It was built by Mughal emperor Shah Jahan in 1647. The mosque boasts 93 domes and is touted as to display one of the most detailed and exquisite tile works in the sub continent.
(Detailed Kashikari tilework in Shah Jahan mosque, Thatta)
(Kashikari in arches of the Shah Jahan mosque)
Although this city does not host any major architecture boasting the handmade craft of Kashikari, it is known for another interesting reason. The city once used to be on the bank of River Indus. Majority of people who lived in the city worked as Kashigars. The best of skilled kashigars lived in Naserpur.
Due to economic issues, a number of families abandoned the craft and migrated out. As of now, only 4 families are engaged in the art of Kashikari. Naserpur remains the only city alongside Hala in the subcontinent to have operational old traditional styled Kashikari karkhanas (workshops) where Kashigars work in traditional ways. They make tile work, handmade gift items and all different sorts of items involving Kashikari.
(A kashigar engaged in pottery design. Image credits: Dawn)
There is a reason Lahore is called as the cultural capital of Pakistan. Lahore has always been an important political and cultural city. Since the 12th century, the city has been a capital of some empire or another. Lahore holds one of the most celebrated examples of Kashikari work in the subcontinent, that is, the Wazir Khan Mosque.
(Masjid Wazir Khan Interior. Walls & pillars lined with Kashikari patterns)
(Masjid Wazir Khan Kashikari extends from wall decoration to interior dome design)
The Wazir Khan Mosque in Lahore is considered to be the prime demonstration of Kashikari. The mosque was built in the 17th century by Emperor Shah Jahan. It is graced with intricate tile and calligraphy works like no other. Like the Shah Jahan mosque of Thatta, it seems to be inspired by Persian architecture but the use of floral patterns and Nastaleeq script also adds a beautiful indigenous touch.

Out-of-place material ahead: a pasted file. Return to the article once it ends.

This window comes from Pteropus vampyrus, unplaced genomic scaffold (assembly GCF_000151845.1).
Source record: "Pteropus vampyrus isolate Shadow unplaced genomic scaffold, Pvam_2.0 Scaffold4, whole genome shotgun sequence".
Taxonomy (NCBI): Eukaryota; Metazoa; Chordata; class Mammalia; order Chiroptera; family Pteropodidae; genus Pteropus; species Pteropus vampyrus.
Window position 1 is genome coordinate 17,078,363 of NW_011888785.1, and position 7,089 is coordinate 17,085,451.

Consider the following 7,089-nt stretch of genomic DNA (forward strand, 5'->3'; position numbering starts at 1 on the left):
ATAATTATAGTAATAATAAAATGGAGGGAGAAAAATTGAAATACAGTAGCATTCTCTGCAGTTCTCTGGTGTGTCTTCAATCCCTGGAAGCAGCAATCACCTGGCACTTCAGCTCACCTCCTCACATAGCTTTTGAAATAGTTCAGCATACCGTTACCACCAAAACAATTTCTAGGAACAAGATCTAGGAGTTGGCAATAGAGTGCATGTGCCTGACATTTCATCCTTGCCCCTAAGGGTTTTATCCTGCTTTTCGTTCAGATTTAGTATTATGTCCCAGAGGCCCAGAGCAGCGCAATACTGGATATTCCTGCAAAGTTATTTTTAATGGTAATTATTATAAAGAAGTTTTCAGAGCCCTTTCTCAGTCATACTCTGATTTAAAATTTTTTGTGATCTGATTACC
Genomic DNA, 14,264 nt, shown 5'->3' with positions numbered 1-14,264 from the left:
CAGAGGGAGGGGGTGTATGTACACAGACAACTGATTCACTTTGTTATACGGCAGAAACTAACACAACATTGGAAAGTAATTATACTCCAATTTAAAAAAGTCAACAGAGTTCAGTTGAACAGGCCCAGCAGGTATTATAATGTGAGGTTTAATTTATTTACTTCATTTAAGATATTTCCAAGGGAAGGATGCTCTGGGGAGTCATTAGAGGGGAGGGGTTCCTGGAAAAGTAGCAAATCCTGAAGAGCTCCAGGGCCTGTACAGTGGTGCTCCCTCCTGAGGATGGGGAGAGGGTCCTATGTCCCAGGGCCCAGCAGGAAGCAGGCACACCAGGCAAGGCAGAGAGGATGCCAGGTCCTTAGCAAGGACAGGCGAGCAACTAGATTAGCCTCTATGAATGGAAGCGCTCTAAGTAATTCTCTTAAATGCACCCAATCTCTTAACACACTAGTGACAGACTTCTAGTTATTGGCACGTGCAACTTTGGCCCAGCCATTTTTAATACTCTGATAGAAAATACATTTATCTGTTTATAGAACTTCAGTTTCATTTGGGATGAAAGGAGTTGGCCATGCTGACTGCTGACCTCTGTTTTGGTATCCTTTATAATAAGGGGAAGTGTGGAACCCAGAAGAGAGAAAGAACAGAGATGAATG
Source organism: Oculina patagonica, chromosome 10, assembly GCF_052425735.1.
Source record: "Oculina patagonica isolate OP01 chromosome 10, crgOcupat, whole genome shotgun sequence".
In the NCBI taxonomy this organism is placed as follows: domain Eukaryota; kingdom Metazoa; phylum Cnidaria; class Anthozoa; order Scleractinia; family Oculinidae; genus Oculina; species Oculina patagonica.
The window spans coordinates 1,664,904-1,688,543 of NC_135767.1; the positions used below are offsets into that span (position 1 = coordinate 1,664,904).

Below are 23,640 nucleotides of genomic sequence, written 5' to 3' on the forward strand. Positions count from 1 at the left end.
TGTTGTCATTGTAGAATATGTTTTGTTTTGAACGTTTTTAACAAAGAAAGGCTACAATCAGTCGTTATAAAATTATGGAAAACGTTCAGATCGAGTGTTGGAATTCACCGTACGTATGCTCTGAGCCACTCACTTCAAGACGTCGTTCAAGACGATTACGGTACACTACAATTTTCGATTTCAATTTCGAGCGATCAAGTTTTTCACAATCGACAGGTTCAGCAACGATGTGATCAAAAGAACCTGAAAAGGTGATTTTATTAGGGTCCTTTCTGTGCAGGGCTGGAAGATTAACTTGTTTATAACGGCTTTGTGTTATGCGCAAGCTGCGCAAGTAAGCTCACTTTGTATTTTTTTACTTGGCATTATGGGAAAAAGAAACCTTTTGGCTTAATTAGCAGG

(Beautiful interior of Masjid Wazir Khan graced with Kashikari from walls to ceiling)
Kashikari may be dying art in Pakistan but there are still men who want to do their part in reviving the craft and transferring it to the younger generations.
Sindhyaar Makhdoom belongs to a family of famous Hala Kashigars. He makes pottery and handmade gift items infused with Kashikari. He received foreign education and returned back to his town to continue doing his part in reviving the art of Kashikari.
(Handmade gift items made by Sindhyaar at Hala)
Hassan Kashigar from Naserpur won a full scholarship to NCA (National College of Arts, Lahore) and now runs his own workshop where he is experimenting with new designs with his handmade craft. Hassan is the 9th generation of his family into this line of work.
(Hassan Kashigar, who attained a fully funded scholarship to the National College of Arts and is 9th generation of his family into this craft)
Kashikari is just one out of a plethora of indigenous crafts that is on the verge of fading away if proper support is not directed towards it from the government and NGOs. A great deal of effort goes into being good at this handcraft.
The kind of products Kashigars like Hassan, Sindhyaar Makhdoom and others make can be promoted, and placed in the international markets. The indigenous arts and crafts industry is booming already. There are a number of businesses in the global market now making and selling handmade gift items. With the internet, their reach has expanded. Let’s own our heritage & support our artists engaged in indigenous crafts.